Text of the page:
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Digital Imaging I
Class 02: Non-Destructive Editing


    • Project Management
    • Cloud
    • Image Acquisition
    • The Camera
    • Non-Destructive Editing
    • Assignment 02

    You made it to class two!

    Project Management

    Project Management:

    An often overlooked aspect of graphic design is project management. It is crucial to plan and organize the activities required to deliver work to the client that is expected and on time.


    We are applied artists. That means the work we produce is consumed. We are not creating it for ourselves (fine art). You may cook for yourself but it does not make you a chef. A professional makes food for others. When you think of when professional artists were at their peak (Renaissance), you will see that they are more contractors than artist. They produced art to be used by the masses.

    We make burgers. We want to create the best tasting burgers. We want to make them quickly and consistently. We want to sell the most burgers. The key to this is process.


    Your process may differ but generally speaking you should work broad to specific as well as iterative. A good process might look like below:

    • Brief
      • You will either meet with the client or will be given parameters to begin work.
      • For example, I am given this:
        • HEADLINE: Our Tuesday Special!
          COPY: Baked Seasoned Chicken
          Chicken seasoned just right served on top of pasta with zucchini, onions and mushrooms
          PIC: include the attached
          LOGO: also attached
          ADDRESS and PHONE, ETC: 7062 Lewiston Rd., Oakfield | (585) 948-6070 | Find us on Facebook
    • Rough sketch of concept
      • Using what you are given in the brief you want to either sketch out a wireframe or make a quick mockup. It is crucial to do this quickly as to not waste time and get a review to see if you are even on the right track.
    • Completed draft of project
      • After the concept is reviewed you can then complete the actual project. Be sure to get as much feedback as possible.
    • Final and delivered project
      • Once completed the project is delivered in a useable format. Be sure to NOT give them the working files. This way they have to come to you for changes.


    The Cloud:

    In digital terms, the cloud is the storage and access of digital files and software on servers over the internet. It is well understood that the Adobe Creative Cloud allows subscribers to access the adobe suite of tools. However, another aspect of this service is the storage of user files as well. This has multiple benefits:

    • Save file that may be accessed from any computer with an internet connection
    • Easily share access with coworkers for a more streamline production
    • Edit images inside browser based Photoshop
    • Share work with clients (no subscription required) via the browser with commentary enabled

    Image Acquisition

    Image Quality:

    This course is not specifically designed around image capture but the quality of your images will affect your work. A carpenter needs quality tools.

    For the most part I do not care where you get your images but you should generally have the right to use them (copyright/free use/etc.) and they should be high quality (resolution, sharpness, color, etc.).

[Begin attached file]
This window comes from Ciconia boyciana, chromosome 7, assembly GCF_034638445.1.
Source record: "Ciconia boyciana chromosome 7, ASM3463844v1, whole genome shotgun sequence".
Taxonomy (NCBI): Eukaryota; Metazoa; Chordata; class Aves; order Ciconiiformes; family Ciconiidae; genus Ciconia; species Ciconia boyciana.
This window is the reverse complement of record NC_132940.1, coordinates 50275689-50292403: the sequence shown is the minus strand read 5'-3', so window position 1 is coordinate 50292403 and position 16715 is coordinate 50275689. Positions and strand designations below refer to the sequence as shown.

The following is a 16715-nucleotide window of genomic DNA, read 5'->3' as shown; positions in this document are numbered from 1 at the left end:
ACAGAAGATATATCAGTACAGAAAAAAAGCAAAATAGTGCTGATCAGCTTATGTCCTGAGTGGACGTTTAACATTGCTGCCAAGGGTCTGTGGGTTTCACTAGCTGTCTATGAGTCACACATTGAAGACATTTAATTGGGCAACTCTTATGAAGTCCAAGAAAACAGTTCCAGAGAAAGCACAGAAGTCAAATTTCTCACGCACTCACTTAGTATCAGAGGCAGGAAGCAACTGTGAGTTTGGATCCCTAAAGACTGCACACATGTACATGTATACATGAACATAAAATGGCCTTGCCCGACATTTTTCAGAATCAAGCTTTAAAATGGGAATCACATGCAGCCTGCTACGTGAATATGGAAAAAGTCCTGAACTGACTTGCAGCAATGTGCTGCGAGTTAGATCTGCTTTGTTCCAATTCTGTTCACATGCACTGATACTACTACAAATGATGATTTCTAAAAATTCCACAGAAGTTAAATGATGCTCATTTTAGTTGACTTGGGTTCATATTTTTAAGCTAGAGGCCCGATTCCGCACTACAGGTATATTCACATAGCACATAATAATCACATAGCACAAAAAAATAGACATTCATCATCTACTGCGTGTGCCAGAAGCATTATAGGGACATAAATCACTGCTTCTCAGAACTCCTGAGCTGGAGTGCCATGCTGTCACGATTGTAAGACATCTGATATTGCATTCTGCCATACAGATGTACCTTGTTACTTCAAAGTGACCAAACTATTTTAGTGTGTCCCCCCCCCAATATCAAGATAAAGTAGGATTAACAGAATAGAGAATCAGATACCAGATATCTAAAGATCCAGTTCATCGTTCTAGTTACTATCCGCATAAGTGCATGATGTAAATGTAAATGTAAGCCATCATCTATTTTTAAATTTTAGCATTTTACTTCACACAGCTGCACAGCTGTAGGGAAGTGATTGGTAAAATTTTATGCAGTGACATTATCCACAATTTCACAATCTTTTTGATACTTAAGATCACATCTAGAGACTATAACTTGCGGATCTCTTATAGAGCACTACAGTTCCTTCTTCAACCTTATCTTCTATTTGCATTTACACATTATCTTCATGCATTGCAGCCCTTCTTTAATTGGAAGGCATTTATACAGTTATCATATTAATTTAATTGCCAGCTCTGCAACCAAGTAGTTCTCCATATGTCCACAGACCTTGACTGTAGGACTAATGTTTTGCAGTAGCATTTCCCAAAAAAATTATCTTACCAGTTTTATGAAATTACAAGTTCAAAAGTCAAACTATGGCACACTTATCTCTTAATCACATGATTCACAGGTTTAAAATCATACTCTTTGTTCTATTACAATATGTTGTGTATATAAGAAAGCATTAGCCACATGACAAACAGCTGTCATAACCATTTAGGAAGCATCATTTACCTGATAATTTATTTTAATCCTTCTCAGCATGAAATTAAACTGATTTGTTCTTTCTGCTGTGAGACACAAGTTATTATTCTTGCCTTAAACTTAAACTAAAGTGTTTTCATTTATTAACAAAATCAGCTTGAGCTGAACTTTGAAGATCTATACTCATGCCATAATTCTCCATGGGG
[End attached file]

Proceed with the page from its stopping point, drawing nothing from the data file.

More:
Online Images:

    There are endless amounts of images available online. You may use these in a pinch but you should avoid them if possible.

    • Copyright: You should assume you are not allowed to use them commerically. What if you create something that you want to sell? You can’t.
    • Unique: If you use images online then it is available to others as well. This make your work less novel and therefore interesting.
    • Quality: Most images uploaded to the internet will be smaller so that they are faster to download. This means they will be smaller resolution and more highly compressed. This directly affects your work.
    Search Engines:

    Google, Bing, and others may be used to search for images. However you should attempt to use images that are fair use. They have built in tools to do so.

    Stock Images:

    Stock images are a useful tool when you do not have ready access to imagery you need. There are many stock image sites that sell a variety of photos. There are also some free ones. If you are making something for profit I would suggest biting the bullet and paying for high-quality photos (if you cannot capture them yourself).

    Some free sites:

    • Adobe Stock: These are mostly for purchase or subscription but they do have some free with an Adobe Creative Cloude subscription.
    • Unsplash: Has a large library of high-quality free fair use images. They also have some for purchase as well.
    • FreeImages: Contains free photos, as well as vectors, clip art, and others.

    Digital Camera Basics

    This is not a photography class

    However, it may be helpful to know a little about cameras.

    Digital vs. Analog:

    In the past, analog systems were used for media, including cameras. Analog uses a variable signal that consists of frequency and amplitude.

    Digital systems use a discrete discontinuous signal. Digital is generally not as high fidelity but it is less susceptible to noise and wear.

    Old school film cameras are considered analog. DSLR’s, point & shoot, mirrorless, and other electronic devices (like your phone) are digital.